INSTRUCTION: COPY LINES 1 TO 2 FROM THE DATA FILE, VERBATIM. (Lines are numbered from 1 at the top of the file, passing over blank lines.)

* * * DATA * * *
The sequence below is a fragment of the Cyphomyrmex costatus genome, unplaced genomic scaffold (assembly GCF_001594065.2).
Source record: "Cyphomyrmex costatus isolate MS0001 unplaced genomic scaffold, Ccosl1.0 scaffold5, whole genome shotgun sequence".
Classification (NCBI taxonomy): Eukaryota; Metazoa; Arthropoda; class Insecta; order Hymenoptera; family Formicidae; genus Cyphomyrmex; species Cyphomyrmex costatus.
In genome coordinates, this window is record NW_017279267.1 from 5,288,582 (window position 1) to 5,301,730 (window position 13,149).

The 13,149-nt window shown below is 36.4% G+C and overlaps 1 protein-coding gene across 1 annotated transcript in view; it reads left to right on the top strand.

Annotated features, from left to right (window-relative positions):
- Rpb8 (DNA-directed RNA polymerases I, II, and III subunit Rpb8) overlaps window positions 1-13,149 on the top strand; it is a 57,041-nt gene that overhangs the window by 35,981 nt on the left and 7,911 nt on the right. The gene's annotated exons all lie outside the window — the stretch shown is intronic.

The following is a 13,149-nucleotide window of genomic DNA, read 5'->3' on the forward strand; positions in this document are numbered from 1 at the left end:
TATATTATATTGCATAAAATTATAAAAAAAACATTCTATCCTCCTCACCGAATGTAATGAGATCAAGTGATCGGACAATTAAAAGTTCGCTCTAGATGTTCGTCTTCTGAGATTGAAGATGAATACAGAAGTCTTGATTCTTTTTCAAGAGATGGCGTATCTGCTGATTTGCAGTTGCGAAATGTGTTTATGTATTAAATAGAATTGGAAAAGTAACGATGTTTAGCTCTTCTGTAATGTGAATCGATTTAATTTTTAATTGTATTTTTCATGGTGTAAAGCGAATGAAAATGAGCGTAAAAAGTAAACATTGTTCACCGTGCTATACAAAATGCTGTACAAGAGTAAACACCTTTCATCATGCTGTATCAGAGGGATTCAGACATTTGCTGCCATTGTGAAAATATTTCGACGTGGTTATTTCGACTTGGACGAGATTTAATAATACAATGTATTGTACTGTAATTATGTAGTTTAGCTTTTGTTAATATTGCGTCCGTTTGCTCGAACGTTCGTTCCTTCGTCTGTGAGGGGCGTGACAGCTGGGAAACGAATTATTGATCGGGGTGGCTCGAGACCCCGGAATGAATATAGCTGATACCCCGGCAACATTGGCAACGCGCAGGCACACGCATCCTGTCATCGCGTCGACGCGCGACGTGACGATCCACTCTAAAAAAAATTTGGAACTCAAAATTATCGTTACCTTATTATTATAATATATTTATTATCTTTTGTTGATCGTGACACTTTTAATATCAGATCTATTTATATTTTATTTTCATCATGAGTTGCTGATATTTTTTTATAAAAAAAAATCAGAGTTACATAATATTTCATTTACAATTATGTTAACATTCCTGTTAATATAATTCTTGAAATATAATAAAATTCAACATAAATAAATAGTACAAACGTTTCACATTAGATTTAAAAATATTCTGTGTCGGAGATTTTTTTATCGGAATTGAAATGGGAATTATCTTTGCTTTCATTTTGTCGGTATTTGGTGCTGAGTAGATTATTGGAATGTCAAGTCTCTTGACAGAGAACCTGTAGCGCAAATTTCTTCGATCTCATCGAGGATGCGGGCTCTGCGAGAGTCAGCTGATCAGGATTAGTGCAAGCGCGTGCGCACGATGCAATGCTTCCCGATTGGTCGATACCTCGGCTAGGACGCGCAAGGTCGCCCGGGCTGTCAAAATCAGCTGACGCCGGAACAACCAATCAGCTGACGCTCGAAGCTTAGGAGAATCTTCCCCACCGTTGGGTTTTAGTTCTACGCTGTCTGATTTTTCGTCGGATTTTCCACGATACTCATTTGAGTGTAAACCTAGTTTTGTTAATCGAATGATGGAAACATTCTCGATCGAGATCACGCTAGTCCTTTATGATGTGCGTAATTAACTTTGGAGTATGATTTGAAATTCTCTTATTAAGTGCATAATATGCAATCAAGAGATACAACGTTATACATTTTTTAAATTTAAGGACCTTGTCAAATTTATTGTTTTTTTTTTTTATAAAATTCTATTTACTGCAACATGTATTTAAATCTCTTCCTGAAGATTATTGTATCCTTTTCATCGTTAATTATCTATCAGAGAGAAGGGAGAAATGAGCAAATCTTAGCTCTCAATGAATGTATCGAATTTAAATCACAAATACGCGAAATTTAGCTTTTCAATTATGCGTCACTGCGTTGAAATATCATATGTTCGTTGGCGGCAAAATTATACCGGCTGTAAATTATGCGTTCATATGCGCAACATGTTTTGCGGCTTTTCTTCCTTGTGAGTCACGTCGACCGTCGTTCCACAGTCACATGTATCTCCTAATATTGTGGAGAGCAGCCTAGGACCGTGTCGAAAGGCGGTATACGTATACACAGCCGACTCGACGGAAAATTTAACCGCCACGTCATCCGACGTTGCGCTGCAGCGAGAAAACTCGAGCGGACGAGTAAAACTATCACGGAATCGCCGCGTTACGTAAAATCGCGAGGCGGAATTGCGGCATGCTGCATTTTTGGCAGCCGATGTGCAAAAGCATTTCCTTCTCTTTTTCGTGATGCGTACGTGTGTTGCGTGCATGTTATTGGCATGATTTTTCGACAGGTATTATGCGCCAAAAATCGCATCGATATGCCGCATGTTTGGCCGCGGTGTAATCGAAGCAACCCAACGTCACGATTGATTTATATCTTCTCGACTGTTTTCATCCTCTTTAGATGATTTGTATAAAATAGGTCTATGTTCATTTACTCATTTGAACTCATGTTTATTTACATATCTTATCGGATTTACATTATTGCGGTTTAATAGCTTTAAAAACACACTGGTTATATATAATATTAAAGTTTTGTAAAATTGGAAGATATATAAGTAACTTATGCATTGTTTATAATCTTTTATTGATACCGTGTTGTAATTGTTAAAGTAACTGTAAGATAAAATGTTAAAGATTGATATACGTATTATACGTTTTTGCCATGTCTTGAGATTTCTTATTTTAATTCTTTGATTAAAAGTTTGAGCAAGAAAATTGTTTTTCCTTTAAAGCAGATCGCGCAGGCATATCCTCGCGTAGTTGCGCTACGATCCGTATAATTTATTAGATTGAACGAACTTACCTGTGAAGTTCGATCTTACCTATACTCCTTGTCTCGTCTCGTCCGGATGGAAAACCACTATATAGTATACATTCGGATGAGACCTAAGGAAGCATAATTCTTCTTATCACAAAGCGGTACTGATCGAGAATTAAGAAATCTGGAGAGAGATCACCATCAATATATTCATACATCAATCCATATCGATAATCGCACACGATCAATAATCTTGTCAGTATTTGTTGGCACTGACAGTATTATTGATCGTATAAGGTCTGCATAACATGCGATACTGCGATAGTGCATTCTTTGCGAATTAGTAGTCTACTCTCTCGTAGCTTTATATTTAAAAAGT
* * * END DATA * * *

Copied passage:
The sequence below is a fragment of the Cyphomyrmex costatus genome, unplaced genomic scaffold (assembly GCF_001594065.2).
Source record: "Cyphomyrmex costatus isolate MS0001 unplaced genomic scaffold, Ccosl1.0 scaffold5, whole genome shotgun sequence".